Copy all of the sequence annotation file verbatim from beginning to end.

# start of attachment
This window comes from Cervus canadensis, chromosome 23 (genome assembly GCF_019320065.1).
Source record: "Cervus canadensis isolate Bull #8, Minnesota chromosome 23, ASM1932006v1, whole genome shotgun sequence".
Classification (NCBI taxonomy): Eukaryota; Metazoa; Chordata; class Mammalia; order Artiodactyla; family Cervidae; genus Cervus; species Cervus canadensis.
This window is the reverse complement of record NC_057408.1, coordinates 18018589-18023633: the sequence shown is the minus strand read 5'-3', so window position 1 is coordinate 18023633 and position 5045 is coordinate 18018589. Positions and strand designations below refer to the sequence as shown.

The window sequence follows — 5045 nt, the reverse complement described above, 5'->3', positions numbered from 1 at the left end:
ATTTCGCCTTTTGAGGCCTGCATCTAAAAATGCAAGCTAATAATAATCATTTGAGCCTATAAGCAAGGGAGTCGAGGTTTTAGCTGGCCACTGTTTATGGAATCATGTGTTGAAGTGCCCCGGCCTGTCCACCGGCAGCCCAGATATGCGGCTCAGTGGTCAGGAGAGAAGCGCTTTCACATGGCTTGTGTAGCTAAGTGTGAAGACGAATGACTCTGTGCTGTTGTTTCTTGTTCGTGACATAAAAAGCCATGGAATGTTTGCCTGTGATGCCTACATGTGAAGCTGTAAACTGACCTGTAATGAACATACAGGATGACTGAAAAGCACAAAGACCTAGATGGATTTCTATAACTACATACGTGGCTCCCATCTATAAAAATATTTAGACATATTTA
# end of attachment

This window comes from Cervus canadensis, chromosome 23 (genome assembly GCF_019320065.1).
Source record: "Cervus canadensis isolate Bull #8, Minnesota chromosome 23, ASM1932006v1, whole genome shotgun sequence".
Classification (NCBI taxonomy): Eukaryota; Metazoa; Chordata; class Mammalia; order Artiodactyla; family Cervidae; genus Cervus; species Cervus canadensis.
This window is the reverse complement of record NC_057408.1, coordinates 18018589-18023633: the sequence shown is the minus strand read 5'-3', so window position 1 is coordinate 18023633 and position 5045 is coordinate 18018589. Positions and strand designations below refer to the sequence as shown.

The window sequence follows — 5045 nt, the reverse complement described above, 5'->3', positions numbered from 1 at the left end:
ATTTCGCCTTTTGAGGCCTGCATCTAAAAATGCAAGCTAATAATAATCATTTGAGCCTATAAGCAAGGGAGTCGAGGTTTTAGCTGGCCACTGTTTATGGAATCATGTGTTGAAGTGCCCCGGCCTGTCCACCGGCAGCCCAGATATGCGGCTCAGTGGTCAGGAGAGAAGCGCTTTCACATGGCTTGTGTAGCTAAGTGTGAAGACGAATGACTCTGTGCTGTTGTTTCTTGTTCGTGACATAAAAAGCCATGGAATGTTTGCCTGTGATGCCTACATGTGAAGCTGTAAACTGACCTGTAATGAACATACAGGATGACTGAAAAGCACAAAGACCTAGATGGATTTCTATAACTACATACGTGGCTCCCATCTATAAAAATATTTAGACATATTTA